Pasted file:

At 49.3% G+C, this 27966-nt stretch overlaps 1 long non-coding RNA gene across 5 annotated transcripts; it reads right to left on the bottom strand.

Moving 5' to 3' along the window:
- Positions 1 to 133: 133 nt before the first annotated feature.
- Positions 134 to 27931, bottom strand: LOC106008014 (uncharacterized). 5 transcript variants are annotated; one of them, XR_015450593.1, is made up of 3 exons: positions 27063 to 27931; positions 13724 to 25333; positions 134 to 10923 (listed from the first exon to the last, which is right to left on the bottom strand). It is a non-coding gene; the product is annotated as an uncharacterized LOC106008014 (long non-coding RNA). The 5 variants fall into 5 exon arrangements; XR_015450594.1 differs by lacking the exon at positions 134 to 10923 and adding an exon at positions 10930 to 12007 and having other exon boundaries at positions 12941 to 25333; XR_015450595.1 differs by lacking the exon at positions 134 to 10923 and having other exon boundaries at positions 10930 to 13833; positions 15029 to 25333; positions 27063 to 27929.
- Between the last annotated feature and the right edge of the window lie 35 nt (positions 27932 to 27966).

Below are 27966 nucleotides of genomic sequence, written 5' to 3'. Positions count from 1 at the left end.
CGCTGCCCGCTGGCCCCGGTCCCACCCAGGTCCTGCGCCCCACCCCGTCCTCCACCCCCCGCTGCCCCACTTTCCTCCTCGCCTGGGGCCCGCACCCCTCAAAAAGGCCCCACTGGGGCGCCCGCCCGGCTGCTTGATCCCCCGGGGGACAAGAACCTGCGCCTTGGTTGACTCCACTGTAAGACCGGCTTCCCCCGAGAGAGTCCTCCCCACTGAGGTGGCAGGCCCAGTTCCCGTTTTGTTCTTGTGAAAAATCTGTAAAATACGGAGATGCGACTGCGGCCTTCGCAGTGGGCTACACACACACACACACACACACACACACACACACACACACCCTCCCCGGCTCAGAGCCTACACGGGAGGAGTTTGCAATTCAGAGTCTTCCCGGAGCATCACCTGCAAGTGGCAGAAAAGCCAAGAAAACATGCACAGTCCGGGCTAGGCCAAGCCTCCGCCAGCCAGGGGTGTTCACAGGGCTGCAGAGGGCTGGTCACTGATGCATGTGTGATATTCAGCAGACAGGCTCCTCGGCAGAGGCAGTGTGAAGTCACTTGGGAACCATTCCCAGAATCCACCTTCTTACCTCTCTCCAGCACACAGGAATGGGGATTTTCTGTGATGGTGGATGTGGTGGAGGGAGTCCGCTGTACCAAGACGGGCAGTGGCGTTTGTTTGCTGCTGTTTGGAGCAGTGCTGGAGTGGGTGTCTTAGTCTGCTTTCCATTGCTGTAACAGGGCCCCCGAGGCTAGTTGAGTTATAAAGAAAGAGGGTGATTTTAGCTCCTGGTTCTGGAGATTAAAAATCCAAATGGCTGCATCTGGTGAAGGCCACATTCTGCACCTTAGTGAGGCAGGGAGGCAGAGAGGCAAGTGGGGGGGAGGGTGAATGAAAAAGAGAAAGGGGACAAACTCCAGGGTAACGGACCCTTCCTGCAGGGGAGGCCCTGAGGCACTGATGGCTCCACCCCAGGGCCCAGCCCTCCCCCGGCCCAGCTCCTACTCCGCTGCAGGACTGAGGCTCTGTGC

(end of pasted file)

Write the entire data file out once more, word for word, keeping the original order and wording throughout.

At 49.3% G+C, this 27966-nt stretch overlaps 1 long non-coding RNA gene across 5 annotated transcripts; it reads right to left on the bottom strand.

Moving 5' to 3' along the window:
- Positions 1 to 133: 133 nt before the first annotated feature.
- Positions 134 to 27931, bottom strand: LOC106008014 (uncharacterized). 5 transcript variants are annotated; one of them, XR_015450593.1, is made up of 3 exons: positions 27063 to 27931; positions 13724 to 25333; positions 134 to 10923 (listed from the first exon to the last, which is right to left on the bottom strand). It is a non-coding gene; the product is annotated as an uncharacterized LOC106008014 (long non-coding RNA). The 5 variants fall into 5 exon arrangements; XR_015450594.1 differs by lacking the exon at positions 134 to 10923 and adding an exon at positions 10930 to 12007 and having other exon boundaries at positions 12941 to 25333; XR_015450595.1 differs by lacking the exon at positions 134 to 10923 and having other exon boundaries at positions 10930 to 13833; positions 15029 to 25333; positions 27063 to 27929.
- Between the last annotated feature and the right edge of the window lie 35 nt (positions 27932 to 27966).

Below are 27966 nucleotides of genomic sequence, written 5' to 3'. Positions count from 1 at the left end.
CGCTGCCCGCTGGCCCCGGTCCCACCCAGGTCCTGCGCCCCACCCCGTCCTCCACCCCCCGCTGCCCCACTTTCCTCCTCGCCTGGGGCCCGCACCCCTCAAAAAGGCCCCACTGGGGCGCCCGCCCGGCTGCTTGATCCCCCGGGGGACAAGAACCTGCGCCTTGGTTGACTCCACTGTAAGACCGGCTTCCCCCGAGAGAGTCCTCCCCACTGAGGTGGCAGGCCCAGTTCCCGTTTTGTTCTTGTGAAAAATCTGTAAAATACGGAGATGCGACTGCGGCCTTCGCAGTGGGCTACACACACACACACACACACACACACACACACACACACACCCTCCCCGGCTCAGAGCCTACACGGGAGGAGTTTGCAATTCAGAGTCTTCCCGGAGCATCACCTGCAAGTGGCAGAAAAGCCAAGAAAACATGCACAGTCCGGGCTAGGCCAAGCCTCCGCCAGCCAGGGGTGTTCACAGGGCTGCAGAGGGCTGGTCACTGATGCATGTGTGATATTCAGCAGACAGGCTCCTCGGCAGAGGCAGTGTGAAGTCACTTGGGAACCATTCCCAGAATCCACCTTCTTACCTCTCTCCAGCACACAGGAATGGGGATTTTCTGTGATGGTGGATGTGGTGGAGGGAGTCCGCTGTACCAAGACGGGCAGTGGCGTTTGTTTGCTGCTGTTTGGAGCAGTGCTGGAGTGGGTGTCTTAGTCTGCTTTCCATTGCTGTAACAGGGCCCCCGAGGCTAGTTGAGTTATAAAGAAAGAGGGTGATTTTAGCTCCTGGTTCTGGAGATTAAAAATCCAAATGGCTGCATCTGGTGAAGGCCACATTCTGCACCTTAGTGAGGCAGGGAGGCAGAGAGGCAAGTGGGGGGGAGGGTGAATGAAAAAGAGAAAGGGGACAAACTCCAGGGTAACGGACCCTTCCTGCAGGGGAGGCCCTGAGGCACTGATGGCTCCACCCCAGGGCCCAGCCCTCCCCCGGCCCAGCTCCTACTCCGCTGCAGGACTGAGGCTCTGTGC